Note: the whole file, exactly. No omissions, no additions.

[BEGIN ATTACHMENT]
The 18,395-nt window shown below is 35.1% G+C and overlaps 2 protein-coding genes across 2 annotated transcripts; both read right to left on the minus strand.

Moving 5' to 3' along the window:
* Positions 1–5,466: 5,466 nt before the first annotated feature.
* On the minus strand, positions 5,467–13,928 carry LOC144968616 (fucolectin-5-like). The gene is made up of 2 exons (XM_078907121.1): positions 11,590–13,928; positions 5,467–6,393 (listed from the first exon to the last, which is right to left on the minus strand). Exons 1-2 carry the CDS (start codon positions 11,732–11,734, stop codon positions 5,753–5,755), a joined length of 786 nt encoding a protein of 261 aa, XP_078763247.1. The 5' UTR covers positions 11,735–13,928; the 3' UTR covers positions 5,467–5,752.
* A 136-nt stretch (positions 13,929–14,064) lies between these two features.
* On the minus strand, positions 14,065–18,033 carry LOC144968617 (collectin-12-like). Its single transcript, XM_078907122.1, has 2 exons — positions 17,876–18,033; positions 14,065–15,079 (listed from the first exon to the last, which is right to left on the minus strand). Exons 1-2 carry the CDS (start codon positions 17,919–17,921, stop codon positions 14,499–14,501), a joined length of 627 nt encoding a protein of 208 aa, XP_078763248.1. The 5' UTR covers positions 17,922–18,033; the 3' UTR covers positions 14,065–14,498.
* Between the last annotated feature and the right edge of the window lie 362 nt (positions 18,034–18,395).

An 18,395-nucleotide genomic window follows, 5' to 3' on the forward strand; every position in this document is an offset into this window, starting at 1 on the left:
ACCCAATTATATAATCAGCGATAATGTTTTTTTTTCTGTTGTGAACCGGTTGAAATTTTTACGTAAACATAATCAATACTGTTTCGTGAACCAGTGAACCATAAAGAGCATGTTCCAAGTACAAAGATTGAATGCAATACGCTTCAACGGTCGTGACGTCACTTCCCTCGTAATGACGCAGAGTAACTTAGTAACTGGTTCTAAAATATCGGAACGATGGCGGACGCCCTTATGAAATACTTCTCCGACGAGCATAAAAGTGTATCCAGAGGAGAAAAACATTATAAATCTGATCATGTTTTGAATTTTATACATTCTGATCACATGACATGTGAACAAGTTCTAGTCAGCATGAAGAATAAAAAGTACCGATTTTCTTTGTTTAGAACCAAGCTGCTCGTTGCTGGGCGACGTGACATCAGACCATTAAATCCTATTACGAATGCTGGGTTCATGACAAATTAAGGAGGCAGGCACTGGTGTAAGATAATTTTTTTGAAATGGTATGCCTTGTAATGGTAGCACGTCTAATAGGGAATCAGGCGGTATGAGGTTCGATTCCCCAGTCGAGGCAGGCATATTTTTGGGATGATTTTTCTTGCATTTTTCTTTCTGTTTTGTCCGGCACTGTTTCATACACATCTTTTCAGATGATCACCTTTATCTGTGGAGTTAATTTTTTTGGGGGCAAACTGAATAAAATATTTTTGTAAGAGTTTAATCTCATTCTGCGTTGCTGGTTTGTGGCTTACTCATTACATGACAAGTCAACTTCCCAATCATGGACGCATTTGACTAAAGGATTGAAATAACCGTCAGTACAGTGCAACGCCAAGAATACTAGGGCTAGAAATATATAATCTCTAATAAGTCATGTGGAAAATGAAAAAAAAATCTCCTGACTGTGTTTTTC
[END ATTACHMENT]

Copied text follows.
The 18,395-nt window shown below is 35.1% G+C and overlaps 2 protein-coding genes across 2 annotated transcripts; both read right to left on the minus strand.

Moving 5' to 3' along the window:
* Positions 1–5,466: 5,466 nt before the first annotated feature.
* On the minus strand, positions 5,467–13,928 carry LOC144968616 (fucolectin-5-like). The gene is made up of 2 exons (XM_078907121.1): positions 11,590–13,928; positions 5,467–6,393 (listed from the first exon to the last, which is right to left on the minus strand). Exons 1-2 carry the CDS (start codon positions 11,732–11,734, stop codon positions 5,753–5,755), a joined length of 786 nt encoding a protein of 261 aa, XP_078763247.1. The 5' UTR covers positions 11,735–13,928; the 3' UTR covers positions 5,467–5,752.
* A 136-nt stretch (positions 13,929–14,064) lies between these two features.
* On the minus strand, positions 14,065–18,033 carry LOC144968617 (collectin-12-like). Its single transcript, XM_078907122.1, has 2 exons — positions 17,876–18,033; positions 14,065–15,079 (listed from the first exon to the last, which is right to left on the minus strand). Exons 1-2 carry the CDS (start codon positions 17,919–17,921, stop codon positions 14,499–14,501), a joined length of 627 nt encoding a protein of 208 aa, XP_078763248.1. The 5' UTR covers positions 17,922–18,033; the 3' UTR covers positions 14,065–14,498.
* Between the last annotated feature and the right edge of the window lie 362 nt (positions 18,034–18,395).

An 18,395-nucleotide genomic window follows, 5' to 3' on the forward strand; every position in this document is an offset into this window, starting at 1 on the left:
ACCCAATTATATAATCAGCGATAATGTTTTTTTTTCTGTTGTGAACCGGTTGAAATTTTTACGTAAACATAATCAATACTGTTTCGTGAACCAGTGAACCATAAAGAGCATGTTCCAAGTACAAAGATTGAATGCAATACGCTTCAACGGTCGTGACGTCACTTCCCTCGTAATGACGCAGAGTAACTTAGTAACTGGTTCTAAAATATCGGAACGATGGCGGACGCCCTTATGAAATACTTCTCCGACGAGCATAAAAGTGTATCCAGAGGAGAAAAACATTATAAATCTGATCATGTTTTGAATTTTATACATTCTGATCACATGACATGTGAACAAGTTCTAGTCAGCATGAAGAATAAAAAGTACCGATTTTCTTTGTTTAGAACCAAGCTGCTCGTTGCTGGGCGACGTGACATCAGACCATTAAATCCTATTACGAATGCTGGGTTCATGACAAATTAAGGAGGCAGGCACTGGTGTAAGATAATTTTTTTGAAATGGTATGCCTTGTAATGGTAGCACGTCTAATAGGGAATCAGGCGGTATGAGGTTCGATTCCCCAGTCGAGGCAGGCATATTTTTGGGATGATTTTTCTTGCATTTTTCTTTCTGTTTTGTCCGGCACTGTTTCATACACATCTTTTCAGATGATCACCTTTATCTGTGGAGTTAATTTTTTTGGGGGCAAACTGAATAAAATATTTTTGTAAGAGTTTAATCTCATTCTGCGTTGCTGGTTTGTGGCTTACTCATTACATGACAAGTCAACTTCCCAATCATGGACGCATTTGACTAAAGGATTGAAATAACCGTCAGTACAGTGCAACGCCAAGAATACTAGGGCTAGAAATATATAATCTCTAATAAGTCATGTGGAAAATGAAAAAAAAATCTCCTGACTGTGTTTTTC